Mr. Aldworthe by letters received from Sir Robert Sherley for

the discovering of trade into Persia, as also upon a notice of a

port in the king of Persia's country called Jasques, fit for our

Y 1268. R


ships of burden to come unto, and nut of any gre it d f the

Portingals, it was concluded by the consent of the General and
council that one of your Worships' factors, for which busim
pleased them to make choice of myself, should be sent hit 1
in the company of one Richard Steel, a young man of Bristol,
which came hither overland out of Persia in the company of one
John Midnall, which deceased at Agra; there by the means of
Sir Robert Sherley to learn how the king will be affect d to this
trade, as also to desire his letters unto the Governor of J asques
for our good entertainment, and to discover to the utmost of our
power what commodities of ours will vent in those parts and the
fittest places for the venting of them. Our business being accom-
plished there, Richard Steel is to proceed on forward to Aleppo
and from theme with all speed for England to acquaint your
Worships what is done in the business, and myself to return into
these parts. This business, although it was agreed upon at Suratej
yet was it not fully concluded until yesterday, which is the r< D
that, having so little time for to provide ourselves (for we intend,
God willing, to begin our journey to-morrow), that I have not so
amply advised you of all matters nor in so good form as willingly
I would ; but out of Persia, if it please God, I will advise you of all
occurrences from this forward. In the mean space I
your Worships to pardon these rude and scribbled lines and
impute it rather unto want of time than to any negligence in me.
And thus ceasing further to trouble your Worships at present,
I humbly take my leave, remaining

Your Worships' servant ever to be commanded,

Jo. Crouthcr.



William Edwards to Sir Thomas Smith, Governor of the
East India Company.

Anno 1614, the 26th of December, in Amadavaz.

IGHT Worshipful, the best of my service and wishes I
tender as rightly due unto your many favours, etc.

In my general advice I have related what my little
experience in those parts affords my pen and therefore
needless to trouble your Worship with the same herein. But
forasmuch as the same is general I have thought it not unfit to
acquaint you with some occurrences passed here by the council of
merchants in the point of residing at Agra, or the court of the
Great Mogul, which is that whereas your Worship and Company
out of your undeserved opinions have preferred me to that em-
ployment, and that in our consultations the merchants, having
rather respect unto your Worship and Company's wisdom than
any desert in me, have appointed me thereunto, and howsoever
my intent and purpose was to run in profession and fashion and
other circumstances of a merchant, yet my endeavours herein and
in what else for the general good shall appear cheerfully forwards,
and as my desire hath ever been to show my thankfulness unto
your Worships' love, so have I opportunity in a small measure
not to deserve but to continue your favourable opinions of my
sincere intentions. Your two young kinsmen, Mr. Henry Smith
and Mr. Roger Prowde, I have obtained to go along with me for
Agra by their own desires, but some oppositions in others. There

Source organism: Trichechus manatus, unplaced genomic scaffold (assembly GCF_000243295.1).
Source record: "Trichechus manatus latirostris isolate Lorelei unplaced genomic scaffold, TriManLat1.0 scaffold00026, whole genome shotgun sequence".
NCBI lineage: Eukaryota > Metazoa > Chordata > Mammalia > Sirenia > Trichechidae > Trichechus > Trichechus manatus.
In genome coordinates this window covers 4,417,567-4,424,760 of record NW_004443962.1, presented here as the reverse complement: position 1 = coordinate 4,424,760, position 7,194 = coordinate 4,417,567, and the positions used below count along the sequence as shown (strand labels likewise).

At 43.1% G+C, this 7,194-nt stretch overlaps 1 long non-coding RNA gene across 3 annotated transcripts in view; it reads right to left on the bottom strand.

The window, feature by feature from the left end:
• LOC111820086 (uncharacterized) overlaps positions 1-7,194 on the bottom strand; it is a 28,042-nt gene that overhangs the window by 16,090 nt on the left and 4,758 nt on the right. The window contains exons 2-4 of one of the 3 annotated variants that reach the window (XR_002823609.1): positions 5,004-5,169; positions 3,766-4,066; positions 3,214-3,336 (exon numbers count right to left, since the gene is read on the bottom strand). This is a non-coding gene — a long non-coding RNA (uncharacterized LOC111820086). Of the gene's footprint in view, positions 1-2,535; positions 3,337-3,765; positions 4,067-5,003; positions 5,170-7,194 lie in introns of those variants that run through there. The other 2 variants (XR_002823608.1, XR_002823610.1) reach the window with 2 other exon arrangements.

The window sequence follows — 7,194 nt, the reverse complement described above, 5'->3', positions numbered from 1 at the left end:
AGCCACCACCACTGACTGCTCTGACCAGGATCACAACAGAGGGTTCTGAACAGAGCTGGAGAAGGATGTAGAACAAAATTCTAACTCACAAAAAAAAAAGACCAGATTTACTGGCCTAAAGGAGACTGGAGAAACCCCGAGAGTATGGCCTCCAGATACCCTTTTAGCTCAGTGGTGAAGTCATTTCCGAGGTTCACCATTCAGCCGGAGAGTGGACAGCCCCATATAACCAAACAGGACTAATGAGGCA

the Persian language is commonly spoken, which passeth through
all these countries ; here in Surat it is in little use, though most
understand it ; so I esteem they shall much more profit there
than here.

But in this employment at Agra, as it appears in our consul-
tations, the necessity of residency with the king is such, by the
report of Mr. Aldworthe and one Richard Steel, an Englishman,
of whom mention is made in my general advice, as cannot be
avoided, and he to be a man sent immediately from our king, for
that the title of merchant is of them despised, as appears in the

R 2


letter of Paul Canning's sent for England by Mr. Aldworthe.
The expense answerable must of necessity follow, and whi reas in
the said consultation an estimation of 300/. expense per annum is
set down, Paul Canning's letter having since been reviewed by
Mr. Aldworthe and the rest it appears thereby that between four,
five, or six hundred pounds per annum is the least thai can defray
the needful expense for himself and three or four persons more*
These things have somewhat troubled my thoughts, in respect of
the strict capitulation in your commission, insisting on the point
of frugality and abridgment of Paul Canning's charges, which by
the computation of Mr. Aldworthe is much to be enlarged. He,
being known to be a merchant both by profession and charge, was
wholly neglected, whereof he complained in his letter to Mr.
Aldworthe, wherefore the necessity being such as cither to keep
residency with the king or to give over this trade, we have jointly
concluded to make one year's experience of the charge, or till
your next ships' arrival here; and herein hoping of your Wor-
ship's and Company's good acceptance of my endeavours I do
with all willingness undertake this charge, which God make

Your servant Mr. Nelson, by virtue of your Worship's letter in
his behalf and his own desires, proceedeth to Agra with me, who
may in time be able to do your Worship and Company good

Right worshipful Sir, whereas it pleased your Worship and
Company to deliver me in your commission fit for residence in
the court of the Great Mogul, and that the merchants appointed
to determine the same have proceeded accordingly in their choice,
it was long debating in what manner and title I should proceed,
wherein my especial aim was to follow the letter of your commis-
sion in observing the fashion and profession of a merchant ;
whereunto was answered that if I should do so, it were much
better not to proceed, and so not to expect the continuance of a
trade, for that the title of a merchant is despised in the court, as
by experience in Paul Canning and Thomas Keridge, who while
they professed to belong to our king, and of his followers, they